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As women, protecting our reproductive health is one of the best things we can do for ourselves. This holds true even if motherhood isn’t on your agenda.

The menstrual cycle, after all, embodies every aspect of our health. It reflects what’s happening on a deeper hormonal level. When something goes awry, your period and ovulation are the first to react.

This can work in the opposite direction, too. Because your period is affected by your overall health, repeated disruptions to your cycle—such as irregular ovulation—can cause chaos in the complex system of your body. Over time, this can increase the risk for a variety of chronic diseases most common in women. Basically, if Aunt Flo is upset, so is your body.

Dr. Alyssa Quimby, M.D., Assistant Professor of Clinical Obstetrics and Gynecology at Keck Medicine of University of South California, explains factors that can disrupt ovulation and why they’re a red flag for your health.

Q. What is ovulation? When does it occur during the menstrual cycle?

“Ovulation is the process by which one of your ovaries releases an egg. This typically happens fourteen days before the start of your period. So if your cycles are about once a month, that means two weeks after you start your period, you ovulate. Then two weeks after that you have your next period.”

Keep in mind, though, that this rule isn't true for everyone's period. Charting your cycle can help you accurately determine when you have ovulated.

Q. How can you tell that ovulation has started and ended?

“Two ways: one is using an ovulation predictor kit which measures the rise in LH (luteinizing hormone) that happens right before ovulation. This can be measured by testing your urine. The other way to tell that ovulation has started is by following your symptoms. These can include mild cramping pain (typically localized to one side of the pelvis), increase in quantity of cervical mucus (usually seen as increased watery or sticky discharge), or a low basal body temperature followed by a sudden half-degree rise the following day (measured first thing each day before getting out of bed).”

“There isn't a great way to tell that ovulation has ended but it tends to take only about twenty-four hours. If you are someone who is able to notice the symptoms of ovulation, then you will also notice when they begin to resolve.”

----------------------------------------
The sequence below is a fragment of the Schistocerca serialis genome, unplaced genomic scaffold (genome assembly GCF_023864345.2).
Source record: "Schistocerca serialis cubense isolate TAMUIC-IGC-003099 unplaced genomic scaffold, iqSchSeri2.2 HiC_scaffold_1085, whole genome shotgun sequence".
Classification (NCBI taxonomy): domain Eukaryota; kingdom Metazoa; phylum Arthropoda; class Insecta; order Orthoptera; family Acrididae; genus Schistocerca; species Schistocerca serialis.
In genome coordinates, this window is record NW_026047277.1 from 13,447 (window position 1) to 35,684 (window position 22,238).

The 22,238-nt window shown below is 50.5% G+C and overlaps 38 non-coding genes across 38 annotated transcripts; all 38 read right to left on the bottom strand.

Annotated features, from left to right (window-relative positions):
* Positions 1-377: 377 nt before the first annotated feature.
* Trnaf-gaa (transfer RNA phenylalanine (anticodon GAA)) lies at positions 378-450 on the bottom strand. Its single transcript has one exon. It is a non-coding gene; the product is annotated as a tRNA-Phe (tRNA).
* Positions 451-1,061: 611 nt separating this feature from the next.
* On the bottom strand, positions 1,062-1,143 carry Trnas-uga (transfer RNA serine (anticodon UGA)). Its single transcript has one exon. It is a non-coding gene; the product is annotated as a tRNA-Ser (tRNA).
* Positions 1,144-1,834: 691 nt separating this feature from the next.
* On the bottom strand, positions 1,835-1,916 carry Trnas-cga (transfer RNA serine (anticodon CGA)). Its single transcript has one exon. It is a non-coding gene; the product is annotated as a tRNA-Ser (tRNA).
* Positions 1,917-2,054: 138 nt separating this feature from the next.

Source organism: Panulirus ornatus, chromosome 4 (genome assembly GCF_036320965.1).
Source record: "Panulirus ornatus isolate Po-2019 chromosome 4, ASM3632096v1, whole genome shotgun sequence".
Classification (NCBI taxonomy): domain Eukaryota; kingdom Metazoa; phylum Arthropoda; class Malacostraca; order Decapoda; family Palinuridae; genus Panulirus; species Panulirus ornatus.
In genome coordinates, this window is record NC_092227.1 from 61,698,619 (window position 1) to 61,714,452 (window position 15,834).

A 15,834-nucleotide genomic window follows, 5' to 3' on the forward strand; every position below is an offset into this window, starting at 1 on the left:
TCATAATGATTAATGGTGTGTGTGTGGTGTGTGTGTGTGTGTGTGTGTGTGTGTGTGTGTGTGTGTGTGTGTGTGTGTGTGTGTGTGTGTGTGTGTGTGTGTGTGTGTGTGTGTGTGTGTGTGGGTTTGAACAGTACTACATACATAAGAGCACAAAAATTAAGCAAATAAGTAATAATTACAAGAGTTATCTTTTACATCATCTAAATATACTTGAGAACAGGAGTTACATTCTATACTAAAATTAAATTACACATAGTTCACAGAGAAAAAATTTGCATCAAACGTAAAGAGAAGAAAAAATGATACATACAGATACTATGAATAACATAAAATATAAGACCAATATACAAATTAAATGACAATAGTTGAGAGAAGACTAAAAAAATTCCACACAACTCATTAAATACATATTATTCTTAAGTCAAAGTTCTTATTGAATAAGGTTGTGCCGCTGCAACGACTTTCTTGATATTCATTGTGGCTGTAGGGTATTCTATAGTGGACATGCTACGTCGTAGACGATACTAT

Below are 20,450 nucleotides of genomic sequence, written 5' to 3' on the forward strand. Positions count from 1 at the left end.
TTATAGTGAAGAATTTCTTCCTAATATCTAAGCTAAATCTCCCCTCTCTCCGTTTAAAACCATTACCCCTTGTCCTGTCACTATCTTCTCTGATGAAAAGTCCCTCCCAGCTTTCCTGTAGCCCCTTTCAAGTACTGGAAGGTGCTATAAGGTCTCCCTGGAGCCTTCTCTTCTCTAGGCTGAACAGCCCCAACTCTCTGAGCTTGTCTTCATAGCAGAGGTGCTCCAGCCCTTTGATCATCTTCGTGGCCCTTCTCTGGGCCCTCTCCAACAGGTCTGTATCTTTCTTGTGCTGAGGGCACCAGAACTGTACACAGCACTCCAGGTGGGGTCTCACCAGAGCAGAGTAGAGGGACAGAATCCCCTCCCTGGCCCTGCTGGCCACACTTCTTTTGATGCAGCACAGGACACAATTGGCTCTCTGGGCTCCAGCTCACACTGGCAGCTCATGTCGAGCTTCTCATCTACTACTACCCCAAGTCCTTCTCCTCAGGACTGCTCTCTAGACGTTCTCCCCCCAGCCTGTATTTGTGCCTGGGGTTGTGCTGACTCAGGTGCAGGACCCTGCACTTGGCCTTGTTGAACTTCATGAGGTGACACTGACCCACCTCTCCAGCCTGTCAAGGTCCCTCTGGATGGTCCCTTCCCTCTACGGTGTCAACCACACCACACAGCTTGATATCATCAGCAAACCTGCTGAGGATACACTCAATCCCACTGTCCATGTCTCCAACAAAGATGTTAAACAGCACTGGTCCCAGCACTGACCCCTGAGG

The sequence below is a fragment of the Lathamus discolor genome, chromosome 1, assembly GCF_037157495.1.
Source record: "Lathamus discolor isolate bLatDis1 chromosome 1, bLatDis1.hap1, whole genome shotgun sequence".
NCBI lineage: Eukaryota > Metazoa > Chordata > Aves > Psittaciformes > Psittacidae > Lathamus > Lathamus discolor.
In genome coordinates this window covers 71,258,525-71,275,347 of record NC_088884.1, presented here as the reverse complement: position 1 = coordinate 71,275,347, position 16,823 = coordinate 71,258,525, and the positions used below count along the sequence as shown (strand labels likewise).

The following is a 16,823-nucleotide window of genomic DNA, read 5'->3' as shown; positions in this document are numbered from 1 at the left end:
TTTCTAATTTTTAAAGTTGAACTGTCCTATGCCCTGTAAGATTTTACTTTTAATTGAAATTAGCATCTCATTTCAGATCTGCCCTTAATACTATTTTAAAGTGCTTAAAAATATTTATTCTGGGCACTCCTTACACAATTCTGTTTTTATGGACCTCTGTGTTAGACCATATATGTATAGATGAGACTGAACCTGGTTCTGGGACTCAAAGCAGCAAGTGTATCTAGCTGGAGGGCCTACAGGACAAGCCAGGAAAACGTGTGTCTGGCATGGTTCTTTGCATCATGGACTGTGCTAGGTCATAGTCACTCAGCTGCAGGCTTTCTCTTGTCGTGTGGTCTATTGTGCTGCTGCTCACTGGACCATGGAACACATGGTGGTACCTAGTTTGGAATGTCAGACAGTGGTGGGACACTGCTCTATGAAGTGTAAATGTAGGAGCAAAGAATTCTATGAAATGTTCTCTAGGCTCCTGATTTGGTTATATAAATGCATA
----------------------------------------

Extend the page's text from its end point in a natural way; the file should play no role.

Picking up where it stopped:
Q. Why is healthy ovulation important?

“[I]t signals that your ovaries and uterus and working properly. [It also signals] that your hormones are doing what they're supposed to. . . . Without ovulation, you will not have regular menstrual cycles, which can make it difficult for you to get pregnant. In some women, it can put them at increased risk of developing cancer of the uterus.”

Q. Does hormonal contraception prevent ovulation?

"Some contraception does prevent ovulation, which is how it prevents pregnancy. But other types of contraception work in other ways.

When you get your period while on [an ovulation-suppressing] pill, it is due to a decrease in hormone levels during the last week of the pack (also called placebo pills)."

Q. What can mess with your ovulation, and why?

“[T]he most common (and potentially preventable or at least treatable causes) are the following: stress (moving, starting a new job, ending a relationship, etc.), dramatic changes in your weight (weight gain or loss), extreme exercise (i.e., training for a marathon), eating disorders, thyroid disorders, Polycystic Ovarian Syndrome (PCOS), and pituitary disorders.”

“With all of these causes, the root issue is disruption in the normal function of your hypothalamus (part of the brain), pituitary gland, and/or ovary where the hormones that allow all these parts to communicate aren't working properly.”

Q. How is normal ovulation linked to prevention of chronic conditions?

“Osteoporosis, heart disease, and breast cancer are all somewhat prevented with a normal balance of estrogen and progesterone, which occurs when you are ovulating regularly.”

Q. How can you achieve normal ovulation?

“[You can do so] by staying healthy overall—exercising regularly, avoiding smoking, staying of normal weight. And if you do have irregular periods, check in with your gynecologist so he or she can determine if you need additional testing for thyroid or pituitary disorders or medications that can help regulate your cycle.”

Photo Credit: Horn Photography